Almost all projector manuals recommend turning off all ambient lighting for the best results.
So, whenever you want to watch a movie on the big screen you close the shutters and turn off all the lights, completely blacking out your room.
Surely there must be another way to enjoy your projector’s image without locking yourself in a dark room.
Lucky for you, light-rejection projector screens allow you to watch content on your projector in a well-lit room.
What are ALR and CLR screens, and how do they work?
How do they differ from each other?
Open the curtains and turn on the lights, because today we’re learning about the wonderful world of light-rejection technology!
Let’s get started!
- Why Is Light Rejection Important in Projector Screens?
- What Is an ALR Projector Screen?
- What Is a CLR Projector Screen?
- Differences Between ALR and CLR Screens
- Comparison Table
- Wrapping Things Up
Why Is Light Rejection Important in Projector Screens?
Light rejection is important to ensure a bright and high-contrast projector image.
Using a projector in a well-lit room will cause even the brightest units to look dimmer than they would in a dark room.
The ambient light fades out the image, making it appear darker and less vivid. You may find the colors aren’t as bright as usual and that you struggle to see detailed images.
Additionally, projector screens that don’t have light-reflecting technology often have a noticeable glare when used in a brightly-lit room.
This phenomenon is called spotlighting, which describes bright spots on the screen, making it difficult to see the image.
For instance, you may see a reflection of your lamp’s light or the sun’s rays coming through the window.
Light-reflecting screens combat spotlighting using anti-glare technology by using repeated optical structures, meaning the screen’s surface is not smooth, even if it appears to be to the naked eye.
So, you can use your projector in a well-lit room and still be able to clearly see the image.
What Is an ALR Projector Screen?
ALR stands for Ambient Light Rejection.
ALR screens are equipped with ambient light-rejecting technology, which only displays light from sources directly in front of it.
It “rejects” ambient lighting by reflecting it back so that it’s not visible on the screen.
If you were to place your projector on a table or ceiling mount it in front of an ALR screen, you would only see the light coming from your projector.
The projector and your seating must also be centered in front of the screen.
However, if there were a window or bright light source behind your projector, the screen’s ALR technology would be ineffective, since it would also display that light as well.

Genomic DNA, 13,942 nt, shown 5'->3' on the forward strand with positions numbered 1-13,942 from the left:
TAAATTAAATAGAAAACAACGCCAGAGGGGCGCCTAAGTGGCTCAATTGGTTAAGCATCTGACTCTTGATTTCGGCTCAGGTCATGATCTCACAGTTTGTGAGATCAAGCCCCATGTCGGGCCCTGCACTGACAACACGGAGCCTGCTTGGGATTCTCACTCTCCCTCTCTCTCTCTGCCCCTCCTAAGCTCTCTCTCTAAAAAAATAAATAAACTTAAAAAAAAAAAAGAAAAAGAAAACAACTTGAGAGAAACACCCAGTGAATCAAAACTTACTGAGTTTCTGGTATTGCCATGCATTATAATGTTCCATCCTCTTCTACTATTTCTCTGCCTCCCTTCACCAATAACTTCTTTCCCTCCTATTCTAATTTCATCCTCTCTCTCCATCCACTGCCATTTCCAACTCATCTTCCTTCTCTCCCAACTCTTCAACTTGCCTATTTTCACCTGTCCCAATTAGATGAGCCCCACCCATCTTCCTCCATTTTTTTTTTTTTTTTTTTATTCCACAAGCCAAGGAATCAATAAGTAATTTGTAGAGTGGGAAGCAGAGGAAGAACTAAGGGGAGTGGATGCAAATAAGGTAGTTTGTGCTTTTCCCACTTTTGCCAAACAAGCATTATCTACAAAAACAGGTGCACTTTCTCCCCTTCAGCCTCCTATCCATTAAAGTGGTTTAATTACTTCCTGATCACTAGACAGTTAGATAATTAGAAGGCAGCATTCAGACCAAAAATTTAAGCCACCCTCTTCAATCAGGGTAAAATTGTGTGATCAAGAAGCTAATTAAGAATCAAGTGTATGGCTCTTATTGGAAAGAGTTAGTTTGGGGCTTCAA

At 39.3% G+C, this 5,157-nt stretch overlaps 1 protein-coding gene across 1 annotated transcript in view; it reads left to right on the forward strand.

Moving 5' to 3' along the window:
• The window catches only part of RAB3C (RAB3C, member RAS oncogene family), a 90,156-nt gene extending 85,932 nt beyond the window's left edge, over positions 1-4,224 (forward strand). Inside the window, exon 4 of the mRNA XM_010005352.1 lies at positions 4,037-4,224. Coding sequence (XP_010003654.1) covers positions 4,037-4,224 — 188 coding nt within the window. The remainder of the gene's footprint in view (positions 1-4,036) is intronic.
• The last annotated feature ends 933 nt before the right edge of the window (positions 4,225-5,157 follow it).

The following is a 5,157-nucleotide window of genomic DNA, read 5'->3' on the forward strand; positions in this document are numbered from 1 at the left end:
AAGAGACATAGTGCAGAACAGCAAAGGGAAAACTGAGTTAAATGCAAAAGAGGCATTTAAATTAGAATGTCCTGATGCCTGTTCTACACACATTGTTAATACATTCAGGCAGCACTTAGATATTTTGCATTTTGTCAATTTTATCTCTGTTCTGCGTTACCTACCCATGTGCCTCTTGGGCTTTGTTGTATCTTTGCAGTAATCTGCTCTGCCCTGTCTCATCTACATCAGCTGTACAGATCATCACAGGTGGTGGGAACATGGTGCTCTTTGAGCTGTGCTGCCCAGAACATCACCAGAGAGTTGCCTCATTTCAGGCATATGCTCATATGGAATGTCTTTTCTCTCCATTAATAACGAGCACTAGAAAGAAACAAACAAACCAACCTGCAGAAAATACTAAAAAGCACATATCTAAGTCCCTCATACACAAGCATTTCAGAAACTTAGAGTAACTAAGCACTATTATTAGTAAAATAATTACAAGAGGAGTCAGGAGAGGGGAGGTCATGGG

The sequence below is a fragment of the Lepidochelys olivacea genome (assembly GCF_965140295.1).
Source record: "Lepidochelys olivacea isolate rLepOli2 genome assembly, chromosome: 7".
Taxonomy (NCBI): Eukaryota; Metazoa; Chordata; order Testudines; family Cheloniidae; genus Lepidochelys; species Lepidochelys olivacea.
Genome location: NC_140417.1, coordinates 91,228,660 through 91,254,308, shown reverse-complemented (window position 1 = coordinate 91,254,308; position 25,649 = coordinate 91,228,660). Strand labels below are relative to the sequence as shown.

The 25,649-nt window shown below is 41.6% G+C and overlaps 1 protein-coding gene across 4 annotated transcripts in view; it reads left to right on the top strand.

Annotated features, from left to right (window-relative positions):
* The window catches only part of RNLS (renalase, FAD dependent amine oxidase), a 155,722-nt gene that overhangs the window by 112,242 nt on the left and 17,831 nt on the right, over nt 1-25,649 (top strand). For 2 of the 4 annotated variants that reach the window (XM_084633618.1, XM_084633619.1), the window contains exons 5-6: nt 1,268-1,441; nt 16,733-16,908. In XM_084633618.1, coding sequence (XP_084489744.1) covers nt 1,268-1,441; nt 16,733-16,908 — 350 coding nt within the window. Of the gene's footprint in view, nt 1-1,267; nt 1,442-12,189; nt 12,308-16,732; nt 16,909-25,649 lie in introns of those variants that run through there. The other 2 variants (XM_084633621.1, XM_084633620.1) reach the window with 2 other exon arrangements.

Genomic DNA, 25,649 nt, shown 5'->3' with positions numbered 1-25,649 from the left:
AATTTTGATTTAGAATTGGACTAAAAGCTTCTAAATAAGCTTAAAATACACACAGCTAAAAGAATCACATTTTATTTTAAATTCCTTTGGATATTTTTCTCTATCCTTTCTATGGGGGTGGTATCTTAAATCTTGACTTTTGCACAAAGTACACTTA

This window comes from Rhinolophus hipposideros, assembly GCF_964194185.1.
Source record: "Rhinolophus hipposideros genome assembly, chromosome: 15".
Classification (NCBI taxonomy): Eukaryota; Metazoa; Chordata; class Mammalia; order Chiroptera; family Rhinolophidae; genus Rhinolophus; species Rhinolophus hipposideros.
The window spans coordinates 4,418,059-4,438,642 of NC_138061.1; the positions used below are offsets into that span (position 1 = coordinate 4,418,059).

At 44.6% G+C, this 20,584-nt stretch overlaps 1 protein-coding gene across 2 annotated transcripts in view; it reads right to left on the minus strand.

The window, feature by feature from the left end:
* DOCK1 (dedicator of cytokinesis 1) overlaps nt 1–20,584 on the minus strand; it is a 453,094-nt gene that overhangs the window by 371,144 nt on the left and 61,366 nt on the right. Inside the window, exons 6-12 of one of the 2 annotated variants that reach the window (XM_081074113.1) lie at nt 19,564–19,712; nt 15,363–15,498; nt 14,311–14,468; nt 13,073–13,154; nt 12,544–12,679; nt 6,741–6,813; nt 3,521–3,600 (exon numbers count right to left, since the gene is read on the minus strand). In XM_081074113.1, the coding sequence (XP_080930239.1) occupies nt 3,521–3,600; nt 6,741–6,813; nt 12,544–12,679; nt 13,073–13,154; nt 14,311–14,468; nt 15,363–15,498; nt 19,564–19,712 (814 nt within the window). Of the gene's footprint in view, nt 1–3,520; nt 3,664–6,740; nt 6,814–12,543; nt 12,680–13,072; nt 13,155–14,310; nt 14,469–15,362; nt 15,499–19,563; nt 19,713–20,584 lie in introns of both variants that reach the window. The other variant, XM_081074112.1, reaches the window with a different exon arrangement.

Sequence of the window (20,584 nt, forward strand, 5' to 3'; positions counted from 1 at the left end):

ALR screens can only reflect light that’s not coming from the same direction as the projector (or from directly in front of it).
This allows users to play content on their projector during the day and still see a bright and clear image that has a great contrast ratio and decent black levels.
It should be said, however, that ALR screens will not make projectors look as bright as they do in complete darkness.
For the best results, use a projector that is bright enough to be seen in ambient lighting. We recommend looking for a projector with at least 1500 lumens.
How Do You Use an ALR Projector Screen?
Whenever using any kind of projector screen, you must ensure it’s laying flat against the wall and not wrinkled.
You must put your projector directly in front of the ALR screen, as opposed to putting it to the side and projecting the image at an angle.
You can place the projector on a tabletop or mount it to the ceiling. ALR projector screens can also be used with ultra-short throw units.
Eliminate any light sources that are behind the projector, such as lights or bright windows.
We also recommend increasing your projector’s brightness for the best viewing experience possible.
What Is a CLR Projector Screen?
CLR stands for Ceiling Light Reflection.
Like ALR screens, CLR screens also reject ambient light to ensure your projector looks as luminous as possible in a bright room.
However, CLR (or ceiling light reflecting) screens specifically combat lighting from above. CLR screens are especially helpful if you have overhead lights or a skylight window in your home.
They’re also great for offices as they usually have bright ceiling lights that can make a projector’s image difficult to see.
Additionally, they help decrease the appearance of ambient lighting from all directions.
Instead of reflecting light, CLR screens “reject” it by absorbing it, which is extremely effective. They can absorb up to 95% of ceiling light, making them the perfect solution for brightly lit spaces.